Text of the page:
25 Jul Meeting Minutes: The Basics

What are minutes?

Minutes are a formal written record of a meeting.

If you are ever asked to take minutes at a meeting, here’s a few tips to help with this vital business skill:

How to Take Minutes:

  1. At the start of the meeting, make a note of the date and time as well as who attended and those unable to attend (known as apologies).
  2. At the start of the meeting, the Chairperson will ask if the minutes of the previous meeting which he/she has tabled have been read by those who attended the previous meeting and that they are happy for him/her to sign them as a true copy.
  3. Then, the meeting will usually begin with a review of the last meeting’s minutes, in particular, updates on past actions.  At this point, make a note of which actions have been completed or are still ongoing.
  4. Next, the Chairperson will move onto the agenda items.   It is not necessary to record discussions word for word.  It is more important to listen closely, summarise what was discussed, focus on recording any actions and who is responsible for these.
  5. Often meetings run over the time allotted and not all agenda items will be covered. In this case, those items are “held over” until the next meeting and this should be recorded in the minutes.
  6. Finally, make a note of any items that weren’t on the agenda but were discussed in the meeting, known as “new business” or “AOB” (any other business), together with any actions necessary.

Minute-taking takes practice, especially if you are not familiar with the items being discussed.   Don’t be embarrassed to ask for clarification if you didn’t hear an important point or if the group moves forward without making a decision and you want to know if this should be recorded in the minutes.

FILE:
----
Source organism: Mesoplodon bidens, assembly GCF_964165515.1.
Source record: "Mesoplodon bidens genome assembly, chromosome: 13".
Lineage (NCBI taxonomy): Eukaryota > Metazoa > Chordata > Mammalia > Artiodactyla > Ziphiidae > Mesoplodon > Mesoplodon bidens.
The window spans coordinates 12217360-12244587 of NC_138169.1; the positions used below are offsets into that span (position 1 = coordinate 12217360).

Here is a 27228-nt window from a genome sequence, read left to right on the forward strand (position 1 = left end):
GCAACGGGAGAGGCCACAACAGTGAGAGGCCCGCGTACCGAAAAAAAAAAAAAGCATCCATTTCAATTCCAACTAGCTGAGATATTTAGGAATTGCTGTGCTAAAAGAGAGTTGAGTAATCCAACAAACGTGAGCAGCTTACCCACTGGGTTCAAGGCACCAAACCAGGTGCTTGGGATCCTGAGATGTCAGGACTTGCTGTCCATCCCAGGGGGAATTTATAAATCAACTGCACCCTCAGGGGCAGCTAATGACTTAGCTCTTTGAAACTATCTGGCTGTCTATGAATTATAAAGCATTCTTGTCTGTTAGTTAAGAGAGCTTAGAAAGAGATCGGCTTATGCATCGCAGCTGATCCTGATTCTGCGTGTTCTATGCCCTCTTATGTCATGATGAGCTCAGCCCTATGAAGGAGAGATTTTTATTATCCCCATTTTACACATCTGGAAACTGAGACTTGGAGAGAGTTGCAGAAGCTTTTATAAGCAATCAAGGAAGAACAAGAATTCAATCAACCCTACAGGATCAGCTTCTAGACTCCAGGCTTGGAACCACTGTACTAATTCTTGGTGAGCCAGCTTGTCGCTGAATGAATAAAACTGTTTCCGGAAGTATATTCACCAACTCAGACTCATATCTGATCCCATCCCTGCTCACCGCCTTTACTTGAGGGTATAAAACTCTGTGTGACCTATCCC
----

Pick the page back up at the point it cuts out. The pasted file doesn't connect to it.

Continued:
How to Write Minutes:

  1. Try to write your minutes as soon as possible while the meeting is still fresh in your mind.  Prepare a draft as per your notes, using a template if available.
  2. In your draft, ensure that you include a summary of the discussions and the actions required under each agenda item.
  3. Minutes require a clear and concise writing style: keep it brief and objective.  Don’t forget that they must also be written in the past tense as they are a record of discussions that have already taken place.  Only use the future tense when writing about actions to be completed.  If possible, take a look at previous minutes to emulate the appropriate writing style.
  4. Quite often, there may be missing gaps in your notes, making it difficult to finalise your minutes.   If this is the case, highlight those sections for your manager to check before completing the final edit and distributing the minutes to all invitees for their records.

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